“These harmful cultural practices are manifesting in the district because women are torn between breaching confidentiality by using the law and observing allegiance to a patriarchal culture,” said PYD gender and advocacy officer Cynthia Gwenzi.

While some countries like Mozambique, Zambia, Uganda and Ghana, among others have come up with strategies and policies to curb child marriages, Zimbabwe has none, save for the January 20, 2016 Constitutional Court ruling.

Child rights activist Nyari Mashayamombe said the issue of child marriages in Zimbabwe is an elephant in the room. She says there is lack of political will considering the high prevalence rate of child marriages, particularly in rural areas.

“Government has been promising the Child Marriages Bill that enforces the law on perpetrators and offenders, but it has been five years since the new Constitution was put in place and nothing has materialized,” says Mashayamombe.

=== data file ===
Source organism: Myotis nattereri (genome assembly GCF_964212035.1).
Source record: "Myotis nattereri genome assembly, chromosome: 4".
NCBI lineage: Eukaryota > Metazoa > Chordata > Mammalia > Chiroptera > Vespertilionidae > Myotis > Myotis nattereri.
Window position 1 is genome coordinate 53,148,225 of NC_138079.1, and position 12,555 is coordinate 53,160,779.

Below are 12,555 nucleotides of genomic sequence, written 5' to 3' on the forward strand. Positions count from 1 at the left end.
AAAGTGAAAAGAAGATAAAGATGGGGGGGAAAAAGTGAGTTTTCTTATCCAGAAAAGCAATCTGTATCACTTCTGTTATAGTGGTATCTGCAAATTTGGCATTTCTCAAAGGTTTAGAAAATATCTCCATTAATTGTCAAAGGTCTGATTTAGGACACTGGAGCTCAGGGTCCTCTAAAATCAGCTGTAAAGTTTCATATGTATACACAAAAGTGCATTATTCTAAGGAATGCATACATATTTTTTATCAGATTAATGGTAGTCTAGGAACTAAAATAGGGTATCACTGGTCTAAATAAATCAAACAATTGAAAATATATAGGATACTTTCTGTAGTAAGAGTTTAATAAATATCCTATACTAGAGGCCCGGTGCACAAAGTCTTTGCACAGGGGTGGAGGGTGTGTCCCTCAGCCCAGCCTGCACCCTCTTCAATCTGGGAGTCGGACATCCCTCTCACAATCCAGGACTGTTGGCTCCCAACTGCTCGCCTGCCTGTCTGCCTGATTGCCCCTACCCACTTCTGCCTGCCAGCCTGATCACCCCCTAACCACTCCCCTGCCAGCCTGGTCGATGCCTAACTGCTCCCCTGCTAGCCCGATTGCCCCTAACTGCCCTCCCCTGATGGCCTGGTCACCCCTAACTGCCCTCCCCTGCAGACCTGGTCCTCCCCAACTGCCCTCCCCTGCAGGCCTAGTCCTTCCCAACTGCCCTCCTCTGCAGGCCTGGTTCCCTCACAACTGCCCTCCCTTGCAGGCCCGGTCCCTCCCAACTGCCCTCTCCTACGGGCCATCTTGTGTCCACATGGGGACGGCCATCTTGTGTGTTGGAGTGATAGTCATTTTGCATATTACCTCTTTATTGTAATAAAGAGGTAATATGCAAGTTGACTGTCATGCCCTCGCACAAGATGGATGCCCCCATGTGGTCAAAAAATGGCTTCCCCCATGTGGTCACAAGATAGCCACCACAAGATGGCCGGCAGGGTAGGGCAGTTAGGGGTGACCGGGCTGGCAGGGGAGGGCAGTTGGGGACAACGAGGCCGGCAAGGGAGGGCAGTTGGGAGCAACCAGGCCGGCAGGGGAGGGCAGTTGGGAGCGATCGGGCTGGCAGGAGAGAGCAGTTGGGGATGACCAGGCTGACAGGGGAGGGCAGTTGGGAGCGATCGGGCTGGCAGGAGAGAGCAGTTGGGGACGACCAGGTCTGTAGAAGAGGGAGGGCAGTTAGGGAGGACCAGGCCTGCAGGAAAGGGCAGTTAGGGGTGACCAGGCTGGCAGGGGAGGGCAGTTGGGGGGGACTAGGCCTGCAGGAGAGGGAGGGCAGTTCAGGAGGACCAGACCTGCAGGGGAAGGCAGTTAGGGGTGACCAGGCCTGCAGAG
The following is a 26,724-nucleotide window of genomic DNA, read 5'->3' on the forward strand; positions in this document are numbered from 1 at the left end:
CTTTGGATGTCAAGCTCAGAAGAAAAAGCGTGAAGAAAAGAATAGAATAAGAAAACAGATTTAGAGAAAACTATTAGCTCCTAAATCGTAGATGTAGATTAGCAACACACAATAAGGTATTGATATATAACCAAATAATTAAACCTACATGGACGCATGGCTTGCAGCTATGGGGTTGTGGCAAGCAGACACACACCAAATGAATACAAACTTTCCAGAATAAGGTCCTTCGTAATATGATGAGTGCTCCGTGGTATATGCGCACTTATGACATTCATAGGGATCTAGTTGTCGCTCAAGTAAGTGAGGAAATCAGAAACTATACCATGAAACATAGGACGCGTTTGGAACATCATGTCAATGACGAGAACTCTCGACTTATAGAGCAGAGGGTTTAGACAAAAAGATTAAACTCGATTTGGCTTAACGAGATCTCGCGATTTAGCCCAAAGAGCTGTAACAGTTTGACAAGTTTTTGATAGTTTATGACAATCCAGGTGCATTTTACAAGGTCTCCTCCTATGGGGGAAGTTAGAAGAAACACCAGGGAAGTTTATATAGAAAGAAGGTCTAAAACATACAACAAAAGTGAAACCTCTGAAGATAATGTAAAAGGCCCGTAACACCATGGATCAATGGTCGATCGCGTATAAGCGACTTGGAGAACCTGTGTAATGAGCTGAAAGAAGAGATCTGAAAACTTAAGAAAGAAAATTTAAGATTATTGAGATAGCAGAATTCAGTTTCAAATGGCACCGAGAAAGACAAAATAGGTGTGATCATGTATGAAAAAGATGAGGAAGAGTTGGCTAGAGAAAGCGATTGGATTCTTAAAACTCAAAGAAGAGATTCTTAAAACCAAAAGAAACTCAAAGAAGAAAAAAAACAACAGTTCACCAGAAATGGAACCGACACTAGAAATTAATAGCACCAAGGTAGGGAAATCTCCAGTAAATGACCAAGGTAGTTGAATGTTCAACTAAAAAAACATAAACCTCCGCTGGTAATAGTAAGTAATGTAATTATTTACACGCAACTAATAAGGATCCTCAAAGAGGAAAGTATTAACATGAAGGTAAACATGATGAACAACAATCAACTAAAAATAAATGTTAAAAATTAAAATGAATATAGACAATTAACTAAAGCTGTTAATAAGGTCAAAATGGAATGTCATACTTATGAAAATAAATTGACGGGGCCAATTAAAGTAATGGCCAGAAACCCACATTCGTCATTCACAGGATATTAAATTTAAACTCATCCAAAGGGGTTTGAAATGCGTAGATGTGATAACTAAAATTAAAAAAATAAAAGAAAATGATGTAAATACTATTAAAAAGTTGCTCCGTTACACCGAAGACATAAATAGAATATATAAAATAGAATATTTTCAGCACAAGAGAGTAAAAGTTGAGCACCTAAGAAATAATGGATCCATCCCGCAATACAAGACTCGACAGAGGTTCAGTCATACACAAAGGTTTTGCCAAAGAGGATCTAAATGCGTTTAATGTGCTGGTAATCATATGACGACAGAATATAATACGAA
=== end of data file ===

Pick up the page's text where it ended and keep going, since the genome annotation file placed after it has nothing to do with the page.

She says overcoming child marriages requires a multi-pronged approach that ensures all Zimbabweans play their part.

“First of all, society must understand the negative effects of child marriages such as perpetual cycles of poverty, maternal mortality, marginalization of women in positions of leadership, GBV and dragging in development among many issues,” she says.

“Secondly, there must be water-tight laws that should be backed up by a strong justice system that delivers for the best interests of the child. Thirdly, the government must earnestly invest in children’s education as one of the firm social protection systems to reduce vulnerabilities to child marriages and child labour.”